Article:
By Lena de Casparis
‘Bike jacking’ – a term recently defined on an online slang dictionary as the theft of a bike while someone is riding it – has affected a number of cyclists in Southwark and is causing concern among the cycling community.
One victim, Lars Kosler, 36 told The Platform he was attacked on Leathermarket Street in Southwark while riding home from work last week. He said he was stopped by three youths who jumped out in front of him, forced him off his bike and ran away with it. Local bystanders could do nothing to prevent the crime.
He said of the attackers: “They were holding something in their hands which looked like a knife so I decided to give the bike away.”
The guys were really aggressive and I do not want to meet them again, unless in court.”
Police are examining CCTV footage of the attack but as yet the bike has not been discovered.
On a forum on the SE1 community website other Southwark residents said they had been victim or had witnessed similar occurrences. Contributor ‘Indomie’ said: “My house mate got ‘bike jacked’ a couple of weeks back – three young guys dragged him off his bicycle. He’s just told me he’s now moving out of Southwark as he wants to live somewhere safer.”
While bike theft is a common occurrence – TFL reported over 80,000 bicycles stolen last year throughout Greater London – London Cycling Campaign communications officer Mike Cavenett said that ‘bike jacking’ was an unusual crime. “The most common problem for cyclists is having their bikes stolen while they are locked up,” he said.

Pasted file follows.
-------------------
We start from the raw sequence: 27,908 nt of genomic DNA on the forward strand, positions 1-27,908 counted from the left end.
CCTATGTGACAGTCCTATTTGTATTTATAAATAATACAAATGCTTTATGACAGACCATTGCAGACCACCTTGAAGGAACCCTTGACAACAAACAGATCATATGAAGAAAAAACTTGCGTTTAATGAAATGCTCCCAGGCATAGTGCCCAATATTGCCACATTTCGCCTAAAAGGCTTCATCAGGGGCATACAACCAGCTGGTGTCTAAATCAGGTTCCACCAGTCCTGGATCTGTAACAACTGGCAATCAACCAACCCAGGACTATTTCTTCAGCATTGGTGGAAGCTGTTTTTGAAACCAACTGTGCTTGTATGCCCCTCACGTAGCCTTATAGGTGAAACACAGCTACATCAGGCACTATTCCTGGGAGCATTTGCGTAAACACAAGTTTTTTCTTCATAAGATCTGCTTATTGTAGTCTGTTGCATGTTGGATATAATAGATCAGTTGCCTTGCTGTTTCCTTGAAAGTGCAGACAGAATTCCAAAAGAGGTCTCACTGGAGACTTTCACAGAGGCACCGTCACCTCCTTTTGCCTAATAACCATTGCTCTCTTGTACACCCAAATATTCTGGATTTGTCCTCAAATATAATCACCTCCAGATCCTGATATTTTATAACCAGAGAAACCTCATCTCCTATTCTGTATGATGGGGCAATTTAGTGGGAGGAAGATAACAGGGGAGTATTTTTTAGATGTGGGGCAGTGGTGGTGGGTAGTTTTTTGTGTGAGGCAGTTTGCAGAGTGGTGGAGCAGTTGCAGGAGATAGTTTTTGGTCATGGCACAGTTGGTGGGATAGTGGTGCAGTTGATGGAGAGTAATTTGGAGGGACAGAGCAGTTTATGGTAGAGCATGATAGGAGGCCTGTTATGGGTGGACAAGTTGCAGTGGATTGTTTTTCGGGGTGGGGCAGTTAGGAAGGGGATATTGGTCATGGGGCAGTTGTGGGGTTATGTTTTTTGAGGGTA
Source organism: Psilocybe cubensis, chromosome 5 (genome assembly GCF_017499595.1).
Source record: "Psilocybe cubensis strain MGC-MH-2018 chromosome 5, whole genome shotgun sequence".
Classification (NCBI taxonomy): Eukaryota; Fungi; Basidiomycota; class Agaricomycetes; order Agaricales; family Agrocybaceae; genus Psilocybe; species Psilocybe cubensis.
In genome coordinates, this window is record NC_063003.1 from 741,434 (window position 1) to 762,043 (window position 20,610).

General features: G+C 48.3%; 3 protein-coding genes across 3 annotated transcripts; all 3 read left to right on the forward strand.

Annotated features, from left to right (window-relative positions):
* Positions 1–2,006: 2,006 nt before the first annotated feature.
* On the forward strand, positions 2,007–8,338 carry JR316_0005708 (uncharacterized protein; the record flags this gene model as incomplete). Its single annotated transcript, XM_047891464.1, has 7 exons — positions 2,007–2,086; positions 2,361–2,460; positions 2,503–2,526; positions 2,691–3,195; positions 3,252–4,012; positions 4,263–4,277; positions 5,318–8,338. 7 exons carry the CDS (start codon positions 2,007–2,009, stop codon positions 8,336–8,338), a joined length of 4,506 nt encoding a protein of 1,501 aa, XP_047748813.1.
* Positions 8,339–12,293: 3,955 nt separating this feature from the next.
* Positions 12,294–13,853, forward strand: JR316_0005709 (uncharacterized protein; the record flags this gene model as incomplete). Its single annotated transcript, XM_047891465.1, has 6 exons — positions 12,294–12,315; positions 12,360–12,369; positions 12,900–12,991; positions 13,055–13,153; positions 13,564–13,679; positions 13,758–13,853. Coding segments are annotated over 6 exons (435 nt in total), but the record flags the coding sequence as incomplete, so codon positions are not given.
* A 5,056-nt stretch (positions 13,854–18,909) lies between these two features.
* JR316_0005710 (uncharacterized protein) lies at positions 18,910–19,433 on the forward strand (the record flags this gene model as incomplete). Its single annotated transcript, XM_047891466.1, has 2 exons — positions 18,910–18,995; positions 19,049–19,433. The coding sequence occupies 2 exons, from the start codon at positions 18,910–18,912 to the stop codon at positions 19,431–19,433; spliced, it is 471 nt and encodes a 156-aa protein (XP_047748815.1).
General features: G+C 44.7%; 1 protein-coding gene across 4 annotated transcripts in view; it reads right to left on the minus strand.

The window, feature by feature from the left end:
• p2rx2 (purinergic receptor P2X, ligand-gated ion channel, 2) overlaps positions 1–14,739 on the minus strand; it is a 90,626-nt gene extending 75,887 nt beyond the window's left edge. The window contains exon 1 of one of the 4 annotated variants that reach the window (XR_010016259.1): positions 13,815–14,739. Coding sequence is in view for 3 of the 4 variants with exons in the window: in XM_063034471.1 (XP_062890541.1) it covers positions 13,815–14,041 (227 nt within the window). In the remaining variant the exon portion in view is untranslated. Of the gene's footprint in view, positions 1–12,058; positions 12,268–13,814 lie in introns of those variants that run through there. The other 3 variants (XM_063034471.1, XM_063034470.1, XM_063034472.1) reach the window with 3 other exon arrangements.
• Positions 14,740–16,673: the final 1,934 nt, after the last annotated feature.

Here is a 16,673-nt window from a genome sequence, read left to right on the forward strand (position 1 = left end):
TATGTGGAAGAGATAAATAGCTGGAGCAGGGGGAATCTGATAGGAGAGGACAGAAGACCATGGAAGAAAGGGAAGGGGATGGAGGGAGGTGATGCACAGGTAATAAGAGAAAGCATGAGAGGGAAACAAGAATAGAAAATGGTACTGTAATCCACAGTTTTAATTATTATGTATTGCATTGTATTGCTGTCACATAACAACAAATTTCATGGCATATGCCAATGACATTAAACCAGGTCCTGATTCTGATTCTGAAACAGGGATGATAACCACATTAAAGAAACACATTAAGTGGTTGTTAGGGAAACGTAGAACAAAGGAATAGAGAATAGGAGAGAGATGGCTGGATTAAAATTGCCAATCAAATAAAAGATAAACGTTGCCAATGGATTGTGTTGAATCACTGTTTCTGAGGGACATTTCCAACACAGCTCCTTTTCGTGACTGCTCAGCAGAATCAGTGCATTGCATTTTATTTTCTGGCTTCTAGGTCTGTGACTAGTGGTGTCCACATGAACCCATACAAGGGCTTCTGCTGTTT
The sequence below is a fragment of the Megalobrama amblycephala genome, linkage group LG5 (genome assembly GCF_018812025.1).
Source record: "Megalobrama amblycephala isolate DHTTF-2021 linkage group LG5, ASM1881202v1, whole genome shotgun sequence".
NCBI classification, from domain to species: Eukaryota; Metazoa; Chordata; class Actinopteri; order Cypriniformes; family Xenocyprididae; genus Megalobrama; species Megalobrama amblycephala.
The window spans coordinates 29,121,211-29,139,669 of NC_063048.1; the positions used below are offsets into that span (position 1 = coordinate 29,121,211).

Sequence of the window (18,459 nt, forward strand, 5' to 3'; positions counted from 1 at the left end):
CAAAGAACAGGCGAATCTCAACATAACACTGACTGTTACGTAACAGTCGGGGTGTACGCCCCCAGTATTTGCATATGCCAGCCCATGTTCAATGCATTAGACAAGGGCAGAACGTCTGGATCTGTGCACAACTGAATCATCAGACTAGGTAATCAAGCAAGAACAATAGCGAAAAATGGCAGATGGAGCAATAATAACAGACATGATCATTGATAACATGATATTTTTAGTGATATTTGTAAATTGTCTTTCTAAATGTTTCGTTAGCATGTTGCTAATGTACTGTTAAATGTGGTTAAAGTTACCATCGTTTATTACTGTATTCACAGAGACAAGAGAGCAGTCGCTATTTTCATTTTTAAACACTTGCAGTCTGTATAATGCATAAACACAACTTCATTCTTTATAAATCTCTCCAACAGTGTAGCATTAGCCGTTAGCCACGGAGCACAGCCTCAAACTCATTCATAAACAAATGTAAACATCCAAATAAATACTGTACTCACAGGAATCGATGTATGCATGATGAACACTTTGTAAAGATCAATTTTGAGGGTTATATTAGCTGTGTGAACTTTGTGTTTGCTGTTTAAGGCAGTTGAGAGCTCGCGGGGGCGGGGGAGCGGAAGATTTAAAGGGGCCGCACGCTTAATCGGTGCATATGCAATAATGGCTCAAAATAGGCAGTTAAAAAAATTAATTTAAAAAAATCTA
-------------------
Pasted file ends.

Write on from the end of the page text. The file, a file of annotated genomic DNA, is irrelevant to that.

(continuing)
Barry Mason, a Southwark cyclist support group organiser, confirmed there had been a number of isolated ‘bike jacking’ incidents throughout Southwark, particularly round the Old Kent road area.
Mason is concerned that a number of cyclists had been mugged and assaulted recently in Burgess Park, which covers 113 acres in Southwark.
On Monday 17, Mason spoke to Walworth-based sergeant Mark Stevens who told him around six people had had their bikes ‘jacked’ as they cycled through the park on the recommended bike paths in the last month.
He said: “Very sadly, I now have to advise everyone to stay out of the park at night for now as there is a gang of brats lurking there who the police are after.”
Southwark Council executive member for community safety Paul Kyriacou said: “Southwark Council’s community wardens have stepped up their presence in Burgess Park and are patrolling every evening, often until 2am. As well as foot patrols, we’re also trialing cycle patrols in the evenings. We’re working closely with Police on the situation, and we’ll continue to patrol as necessary.”
But Inspector Peter Turner of Southwark police admitted the solution was still unclear: “The local Safer Neighbourhoods teams covering Burgess Park have been consulting with agencies and park user groups to identify possible solutions to address this problem. No permanent long-term solution has been chosen as yet, but all options are under consideration, including discouraging use of the park at night, and proposing closure and locking of the park after dark.”
Mason of the Southwark cyclist support group insisted the suggestion to close the “lovely park” was unacceptable and police needed to find another solution that allowed cyclists to stay safe but remain in the park.